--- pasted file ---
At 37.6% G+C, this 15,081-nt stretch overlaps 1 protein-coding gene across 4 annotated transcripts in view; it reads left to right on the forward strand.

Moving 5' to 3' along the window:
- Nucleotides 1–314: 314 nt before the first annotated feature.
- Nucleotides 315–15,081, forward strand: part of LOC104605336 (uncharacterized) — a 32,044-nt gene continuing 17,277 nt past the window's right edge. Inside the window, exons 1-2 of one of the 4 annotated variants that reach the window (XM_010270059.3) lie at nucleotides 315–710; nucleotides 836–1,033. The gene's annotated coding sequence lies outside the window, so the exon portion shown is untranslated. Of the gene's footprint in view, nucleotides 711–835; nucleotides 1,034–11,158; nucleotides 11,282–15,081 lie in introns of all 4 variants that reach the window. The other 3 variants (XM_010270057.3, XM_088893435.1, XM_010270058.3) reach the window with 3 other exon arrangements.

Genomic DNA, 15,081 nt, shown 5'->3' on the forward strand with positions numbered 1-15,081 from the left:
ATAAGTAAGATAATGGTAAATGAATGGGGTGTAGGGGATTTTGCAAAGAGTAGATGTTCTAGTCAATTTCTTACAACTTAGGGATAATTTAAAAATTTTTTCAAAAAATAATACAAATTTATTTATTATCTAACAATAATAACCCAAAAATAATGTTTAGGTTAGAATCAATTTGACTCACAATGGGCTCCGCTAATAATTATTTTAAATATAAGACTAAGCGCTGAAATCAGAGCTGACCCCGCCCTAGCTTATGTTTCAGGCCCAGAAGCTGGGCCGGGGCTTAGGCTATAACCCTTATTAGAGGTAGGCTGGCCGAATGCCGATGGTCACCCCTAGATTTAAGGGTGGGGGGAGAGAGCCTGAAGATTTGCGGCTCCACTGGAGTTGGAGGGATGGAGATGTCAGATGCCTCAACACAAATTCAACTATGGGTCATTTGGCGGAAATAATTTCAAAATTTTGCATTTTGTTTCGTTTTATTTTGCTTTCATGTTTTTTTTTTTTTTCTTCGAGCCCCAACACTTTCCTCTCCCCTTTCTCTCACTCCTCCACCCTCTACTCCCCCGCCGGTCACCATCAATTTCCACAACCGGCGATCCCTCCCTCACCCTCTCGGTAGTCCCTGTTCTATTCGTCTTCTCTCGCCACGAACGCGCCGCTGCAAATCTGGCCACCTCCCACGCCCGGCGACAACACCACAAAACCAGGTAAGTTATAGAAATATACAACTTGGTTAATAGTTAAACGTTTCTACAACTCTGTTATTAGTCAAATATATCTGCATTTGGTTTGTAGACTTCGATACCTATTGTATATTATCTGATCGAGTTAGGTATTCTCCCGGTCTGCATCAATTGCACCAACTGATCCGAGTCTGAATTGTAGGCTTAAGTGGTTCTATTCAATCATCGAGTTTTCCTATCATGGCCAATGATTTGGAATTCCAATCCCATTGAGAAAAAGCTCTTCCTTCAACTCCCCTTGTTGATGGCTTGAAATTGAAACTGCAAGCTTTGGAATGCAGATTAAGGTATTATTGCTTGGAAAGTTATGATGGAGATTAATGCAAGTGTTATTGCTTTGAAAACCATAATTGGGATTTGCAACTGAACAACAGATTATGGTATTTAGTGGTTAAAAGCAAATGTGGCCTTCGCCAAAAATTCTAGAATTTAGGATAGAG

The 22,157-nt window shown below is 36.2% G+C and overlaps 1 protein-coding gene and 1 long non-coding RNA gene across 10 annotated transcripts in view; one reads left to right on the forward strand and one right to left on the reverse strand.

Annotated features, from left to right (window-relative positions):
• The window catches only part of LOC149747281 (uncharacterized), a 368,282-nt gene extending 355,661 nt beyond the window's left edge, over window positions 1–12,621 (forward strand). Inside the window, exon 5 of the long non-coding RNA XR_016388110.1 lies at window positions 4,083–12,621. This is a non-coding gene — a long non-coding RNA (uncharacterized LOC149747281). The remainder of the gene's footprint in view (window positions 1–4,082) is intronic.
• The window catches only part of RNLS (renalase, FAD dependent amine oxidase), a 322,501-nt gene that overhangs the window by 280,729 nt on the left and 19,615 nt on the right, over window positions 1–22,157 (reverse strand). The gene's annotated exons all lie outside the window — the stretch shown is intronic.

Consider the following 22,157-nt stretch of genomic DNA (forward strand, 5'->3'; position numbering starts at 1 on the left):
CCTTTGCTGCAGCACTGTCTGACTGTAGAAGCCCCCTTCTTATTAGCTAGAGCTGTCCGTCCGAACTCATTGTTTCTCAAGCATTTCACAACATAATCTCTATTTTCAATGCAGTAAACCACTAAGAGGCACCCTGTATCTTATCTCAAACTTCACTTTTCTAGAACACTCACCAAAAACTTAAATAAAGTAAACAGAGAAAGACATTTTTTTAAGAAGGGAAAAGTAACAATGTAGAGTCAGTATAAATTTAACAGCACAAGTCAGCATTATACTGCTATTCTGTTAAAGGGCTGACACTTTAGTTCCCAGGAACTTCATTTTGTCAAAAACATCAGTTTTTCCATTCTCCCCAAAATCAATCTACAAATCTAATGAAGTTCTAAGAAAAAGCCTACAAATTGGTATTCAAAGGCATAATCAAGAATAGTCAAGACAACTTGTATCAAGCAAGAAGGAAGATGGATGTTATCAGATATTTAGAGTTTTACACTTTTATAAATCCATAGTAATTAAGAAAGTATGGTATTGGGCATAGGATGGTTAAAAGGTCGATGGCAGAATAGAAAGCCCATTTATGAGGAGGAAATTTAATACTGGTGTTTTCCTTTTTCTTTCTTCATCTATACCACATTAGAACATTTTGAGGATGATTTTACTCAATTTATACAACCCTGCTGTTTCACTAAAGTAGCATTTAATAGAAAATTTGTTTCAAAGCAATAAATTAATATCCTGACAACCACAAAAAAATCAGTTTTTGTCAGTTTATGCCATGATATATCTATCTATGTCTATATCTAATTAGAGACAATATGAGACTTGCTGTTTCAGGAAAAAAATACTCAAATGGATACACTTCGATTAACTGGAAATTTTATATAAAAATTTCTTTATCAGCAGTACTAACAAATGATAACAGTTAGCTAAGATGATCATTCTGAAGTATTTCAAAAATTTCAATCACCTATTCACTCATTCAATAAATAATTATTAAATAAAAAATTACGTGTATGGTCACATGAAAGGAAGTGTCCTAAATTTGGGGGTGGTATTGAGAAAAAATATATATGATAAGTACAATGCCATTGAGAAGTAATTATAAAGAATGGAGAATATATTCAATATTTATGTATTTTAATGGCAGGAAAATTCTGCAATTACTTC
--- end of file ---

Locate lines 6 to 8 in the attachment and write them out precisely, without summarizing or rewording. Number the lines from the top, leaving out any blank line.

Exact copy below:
ATAAGTAAGATAATGGTAAATGAATGGGGTGTAGGGGATTTTGCAAAGAGTAGATGTTCTAGTCAATTTCTTACAACTTAGGGATAATTTAAAAATTTTTTCAAAAAATAATACAAATTTATTTATTATCTAACAATAATAACCCAAAAATAATGTTTAGGTTAGAATCAATTTGACTCACAATGGGCTCCGCTAATAATTATTTTAAATATAAGACTAAGCGCTGAAATCAGAGCTGACCCCGCCCTAGCTTATGTTTCAGGCCCAGAAGCTGGGCCGGGGCTTAGGCTATAACCCTTATTAGAGGTAGGCTGGCCGAATGCCGATGGTCACCCCTAGATTTAAGGGTGGGGGGAGAGAGCCTGAAGATTTGCGGCTCCACTGGAGTTGGAGGGATGGAGATGTCAGATGCCTCAACACAAATTCAACTATGGGTCATTTGGCGGAAATAATTTCAAAATTTTGCATTTTGTTTCGTTTTATTTTGCTTTCATGTTTTTTTTTTTTTTCTTCGAGCCCCAACACTTTCCTCTCCCCTTTCTCTCACTCCTCCACCCTCTACTCCCCCGCCGGTCACCATCAATTTCCACAACCGGCGATCCCTCCCTCACCCTCTCGGTAGTCCCTGTTCTATTCGTCTTCTCTCGCCACGAACGCGCCGCTGCAAATCTGGCCACCTCCCACGCCCGGCGACAACACCACAAAACCAGGTAAGTTATAGAAATATACAACTTGGTTAATAGTTAAACGTTTCTACAACTCTGTTATTAGTCAAATATATCTGCATTTGGTTTGTAGACTTCGATACCTATTGTATATTATCTGATCGAGTTAGGTATTCTCCCGGTCTGCATCAATTGCACCAACTGATCCGAGTCTGAATTGTAGGCTTAAGTGGTTCTATTCAATCATCGAGTTTTCCTATCATGGCCAATGATTTGGAATTCCAATCCCATTGAGAAAAAGCTCTTCCTTCAACTCCCCTTGTTGATGGCTTGAAATTGAAACTGCAAGCTTTGGAATGCAGATTAAGGTATTATTGCTTGGAAAGTTATGATGGAGATTAATGCAAGTGTTATTGCTTTGAAAACCATAATTGGGATTTGCAACTGAACAACAGATTATGGTATTTAGTGGTTAAAAGCAAATGTGGCCTTCGCCAAAAATTCTAGAATTTAGGATAGAG

The 22,157-nt window shown below is 36.2% G+C and overlaps 1 protein-coding gene and 1 long non-coding RNA gene across 10 annotated transcripts in view; one reads left to right on the forward strand and one right to left on the reverse strand.

Annotated features, from left to right (window-relative positions):